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There's no better time than the present for general dentists to offer cosmetic treatment options.
More than ever before, patients are seeking treatments focused on cosmetics, whether they’re looking to just whiten their teeth or do more substantial treatment like veneers. That’s why now is the perfect time for general dentists to get involved in cosmetic dentistry.
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If you’re wondering where to start if you’re a general dentist looking to expand your services and offer more cosmetic treatment options to patients, then here are four simple ways to get into cosmetic dentistry.
Click through the slides to find out four ways to get into cosmetic dentistry.
1. Get involved with the AACD
One obstacle to providing cosmetic services is that a lot of the treatments depend on a solid foundation of knowledge - one that isn’t offered through dental school alone. Therefore, many dentists agree that getting involved in the American Academy of Cosmetic Dentistry is the most essential first step when it comes to introducing or expanding cosmetic procedures in the dental practice.
Start by attending the annual session and learning more about the organization and its training programs. You’ll have the opportunity to see and learn from leading cosmetic dentists who know how to teach techniques that you’ll use in everyday practice.
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“It’s a really good place to learn, be inspired and network with like-minded individuals,” says Betsy Bakeman, DDS, FAACD.
“You’ll learn more during the session than you’ll ever learn in school,” says Tanya L. DeSanto, DDS, FICD. “You have all the top-notch speakers and all the leaders in the profession from all over the world teaching cases. You can do hands-on training and take that as the impetus to learn more, and you can follow-up with courses from these instructors that you’ve learned from.”
Dr. DeSanto says that the seeds for continuing education are planted at the AACD scientific session.
“The academy can teach you every single thing you want to know,” she says. “If you have the drive and the ambition, you can seek it out.”
2. Start small with direct resin bonding
It’s likely that the AACD session will inspire dentists who attend. But it’s also important to remember to walk before you run, says Fred H. Peck, DDS, AAACD. The best way to do that is by integrating direct resin bonding into your skillset.
“You start with fixing small chips on teeth so that you can’t tell that anything was done to the tooth,” Dr. Peck says. “Basically, it’s an invisible restoration. Slowly increase the number of teeth and learn how to do it effectively.”
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With direct resin bonding, you can provide many solutions, says John Rowe, DDS, AAACD. You can change the shape or shade of teeth, modify a single tooth or reconstruct an entire smile.
“The uses for composite are purely limited by the operator’s knowledge and skill,” he says.
Another benefit is that it’s an inexpensive way to refine your skills.
“There are no lab fees, so it’s just the cost of the composite and what you’re able to do with it,” Dr. Peck adds. “You can move into more expensive and extensive procedures after that, but that’s a great starting point.”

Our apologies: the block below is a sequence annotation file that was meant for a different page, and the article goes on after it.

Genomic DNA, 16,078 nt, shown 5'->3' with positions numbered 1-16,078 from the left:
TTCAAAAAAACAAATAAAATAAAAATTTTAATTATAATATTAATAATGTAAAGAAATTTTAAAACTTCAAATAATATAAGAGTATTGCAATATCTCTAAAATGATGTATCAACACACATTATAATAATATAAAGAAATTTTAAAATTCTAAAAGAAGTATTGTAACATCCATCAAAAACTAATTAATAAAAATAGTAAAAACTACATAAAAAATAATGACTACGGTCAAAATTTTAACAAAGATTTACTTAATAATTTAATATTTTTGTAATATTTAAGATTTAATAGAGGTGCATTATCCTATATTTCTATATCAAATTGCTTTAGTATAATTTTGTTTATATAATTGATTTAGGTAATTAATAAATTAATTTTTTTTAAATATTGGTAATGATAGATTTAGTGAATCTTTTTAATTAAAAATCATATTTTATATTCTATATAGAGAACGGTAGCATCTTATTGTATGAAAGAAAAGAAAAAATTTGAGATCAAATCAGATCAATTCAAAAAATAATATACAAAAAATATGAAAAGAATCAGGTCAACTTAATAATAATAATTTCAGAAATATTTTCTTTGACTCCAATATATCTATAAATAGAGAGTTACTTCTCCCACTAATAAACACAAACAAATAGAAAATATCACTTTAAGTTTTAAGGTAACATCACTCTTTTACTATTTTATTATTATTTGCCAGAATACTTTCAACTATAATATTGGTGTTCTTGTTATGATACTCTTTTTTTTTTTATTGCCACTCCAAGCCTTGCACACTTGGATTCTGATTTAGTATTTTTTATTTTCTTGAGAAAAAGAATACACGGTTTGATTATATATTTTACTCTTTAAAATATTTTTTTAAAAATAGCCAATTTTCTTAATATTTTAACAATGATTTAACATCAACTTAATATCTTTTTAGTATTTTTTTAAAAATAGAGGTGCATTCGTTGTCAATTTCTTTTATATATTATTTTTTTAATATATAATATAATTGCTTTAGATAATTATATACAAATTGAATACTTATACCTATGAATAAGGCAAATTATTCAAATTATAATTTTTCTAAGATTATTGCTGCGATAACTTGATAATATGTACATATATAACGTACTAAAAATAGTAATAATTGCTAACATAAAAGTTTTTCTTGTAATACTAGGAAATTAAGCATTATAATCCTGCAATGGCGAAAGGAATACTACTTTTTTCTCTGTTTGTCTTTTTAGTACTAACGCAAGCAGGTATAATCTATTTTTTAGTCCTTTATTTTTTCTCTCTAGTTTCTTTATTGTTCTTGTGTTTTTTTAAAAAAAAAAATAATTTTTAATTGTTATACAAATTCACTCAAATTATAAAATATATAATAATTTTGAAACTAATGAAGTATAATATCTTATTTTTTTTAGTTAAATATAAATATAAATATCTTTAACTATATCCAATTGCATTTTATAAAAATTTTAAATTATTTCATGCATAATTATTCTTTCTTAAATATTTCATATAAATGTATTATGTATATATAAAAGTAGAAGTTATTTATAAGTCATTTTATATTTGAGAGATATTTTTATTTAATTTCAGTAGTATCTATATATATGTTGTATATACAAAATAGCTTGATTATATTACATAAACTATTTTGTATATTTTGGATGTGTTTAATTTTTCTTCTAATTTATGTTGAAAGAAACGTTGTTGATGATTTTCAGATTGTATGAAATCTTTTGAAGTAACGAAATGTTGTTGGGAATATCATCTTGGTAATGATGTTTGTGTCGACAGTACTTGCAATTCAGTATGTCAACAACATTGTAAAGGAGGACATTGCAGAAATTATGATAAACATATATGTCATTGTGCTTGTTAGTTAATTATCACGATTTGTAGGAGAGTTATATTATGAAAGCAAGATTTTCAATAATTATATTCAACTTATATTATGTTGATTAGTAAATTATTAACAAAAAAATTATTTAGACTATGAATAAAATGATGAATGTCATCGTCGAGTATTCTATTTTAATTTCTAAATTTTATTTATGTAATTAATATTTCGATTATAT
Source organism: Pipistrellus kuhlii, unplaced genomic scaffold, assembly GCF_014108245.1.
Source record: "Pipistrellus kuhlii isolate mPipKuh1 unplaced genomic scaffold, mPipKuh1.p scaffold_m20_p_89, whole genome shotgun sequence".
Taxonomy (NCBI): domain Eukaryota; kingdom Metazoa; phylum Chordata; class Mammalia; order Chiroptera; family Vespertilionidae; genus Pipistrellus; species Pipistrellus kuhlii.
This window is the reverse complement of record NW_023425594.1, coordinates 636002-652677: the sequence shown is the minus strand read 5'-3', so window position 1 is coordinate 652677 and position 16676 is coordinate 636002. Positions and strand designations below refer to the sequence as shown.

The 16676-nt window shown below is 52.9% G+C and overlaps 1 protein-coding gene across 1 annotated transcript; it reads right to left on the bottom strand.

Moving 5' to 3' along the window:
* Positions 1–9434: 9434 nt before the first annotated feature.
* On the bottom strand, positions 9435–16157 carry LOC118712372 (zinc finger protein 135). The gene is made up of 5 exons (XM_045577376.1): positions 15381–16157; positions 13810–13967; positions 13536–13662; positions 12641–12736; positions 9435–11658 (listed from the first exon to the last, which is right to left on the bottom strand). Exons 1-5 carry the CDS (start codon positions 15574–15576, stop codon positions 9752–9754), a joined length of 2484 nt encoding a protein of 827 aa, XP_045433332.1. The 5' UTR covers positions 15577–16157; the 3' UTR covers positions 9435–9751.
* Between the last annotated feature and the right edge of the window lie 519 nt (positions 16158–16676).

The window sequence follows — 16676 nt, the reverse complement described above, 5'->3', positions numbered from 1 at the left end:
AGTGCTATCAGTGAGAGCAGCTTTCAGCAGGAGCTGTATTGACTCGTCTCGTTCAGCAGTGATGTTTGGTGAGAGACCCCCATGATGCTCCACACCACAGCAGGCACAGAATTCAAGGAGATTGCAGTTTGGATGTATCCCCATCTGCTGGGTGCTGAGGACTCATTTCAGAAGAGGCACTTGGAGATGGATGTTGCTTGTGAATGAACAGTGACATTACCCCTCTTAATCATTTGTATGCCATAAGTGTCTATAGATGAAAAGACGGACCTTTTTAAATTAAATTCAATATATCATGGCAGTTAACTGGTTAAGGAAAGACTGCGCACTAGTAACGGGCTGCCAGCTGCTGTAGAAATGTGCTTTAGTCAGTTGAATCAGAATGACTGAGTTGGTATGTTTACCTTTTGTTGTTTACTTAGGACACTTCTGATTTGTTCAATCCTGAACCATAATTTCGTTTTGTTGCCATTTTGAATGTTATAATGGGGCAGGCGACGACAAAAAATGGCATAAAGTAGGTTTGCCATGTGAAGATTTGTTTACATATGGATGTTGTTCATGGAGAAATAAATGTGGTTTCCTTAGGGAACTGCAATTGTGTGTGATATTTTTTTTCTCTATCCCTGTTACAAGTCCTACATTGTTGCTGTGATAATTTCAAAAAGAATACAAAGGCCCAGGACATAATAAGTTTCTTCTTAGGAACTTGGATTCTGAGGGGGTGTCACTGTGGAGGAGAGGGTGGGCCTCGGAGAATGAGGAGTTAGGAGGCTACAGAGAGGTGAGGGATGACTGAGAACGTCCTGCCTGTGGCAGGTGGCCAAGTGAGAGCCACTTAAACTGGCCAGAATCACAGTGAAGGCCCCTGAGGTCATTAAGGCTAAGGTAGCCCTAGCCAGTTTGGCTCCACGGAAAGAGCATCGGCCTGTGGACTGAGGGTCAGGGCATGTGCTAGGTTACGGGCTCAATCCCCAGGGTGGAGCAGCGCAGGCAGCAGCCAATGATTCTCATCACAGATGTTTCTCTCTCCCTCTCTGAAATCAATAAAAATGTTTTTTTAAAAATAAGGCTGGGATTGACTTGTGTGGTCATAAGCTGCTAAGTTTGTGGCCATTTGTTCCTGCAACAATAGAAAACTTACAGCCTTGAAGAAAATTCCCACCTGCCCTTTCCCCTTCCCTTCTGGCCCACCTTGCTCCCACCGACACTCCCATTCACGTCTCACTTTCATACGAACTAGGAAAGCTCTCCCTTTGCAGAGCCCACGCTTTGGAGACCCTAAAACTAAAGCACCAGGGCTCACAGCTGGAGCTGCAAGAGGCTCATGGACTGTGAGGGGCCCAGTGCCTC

3. Don’t focus purely on the smile zone
Dr. Bakeman says that dentists can get patients excited about cosmetic options by making things look more natural anywhere in the oral cavity, not just the smile zone.
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“Patients can be thrilled with even simple restorations - it doesn’t have to be a whole smile makeover to make a patient happy,” she says. “With both anterior and posterior restorations, we can provide strong, all-ceramic restorations that blend naturally and beautifully. The results can be very pleasing for patients and much appreciated. You can hand the patient the mirror, even if it’s a posterior tooth, and say, ‘Here’s your new crown,’ and feel the pride when they respond, ‘Wow, which tooth is it?’
Take the time to deliver exceptional cosmetic results, even for those less noticeable restorations. Patients appreciate it and it becomes a practice builder as a result.
4. Partner with an AACD-accredited lab tech
A major theme so far is to take even the simplest cases seriously. Dentists can do that by having a solid foundation of knowledge, accessing the appropriate resources, and treating every case as if it were the only one by which future patients could judge you. When the work gets more complex, the relationship you have with your dental technician will be critical to your success. Dr. Peck recommends building that relationship with the right person from the very beginning.
“When the lab is involved, it’s about partnering with a AACD-accredited lab technician who can help guide the process,” he says.
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It’s easy to offer whitening, composites and porcelain and call yourself a cosmetic dentist. But Dr. Peck says that there is a lot to learn if you want to do it correctly. It requires attending hands-on courses, learning the theory and science behind the materials and techniques, and integrating that knowledge and skill slowly into the practice as you move forward.
For more resources on how to get involved in cosmetic dentistry, consider attending the AACD 2018 Scientific Session by visiting aacdconference.com.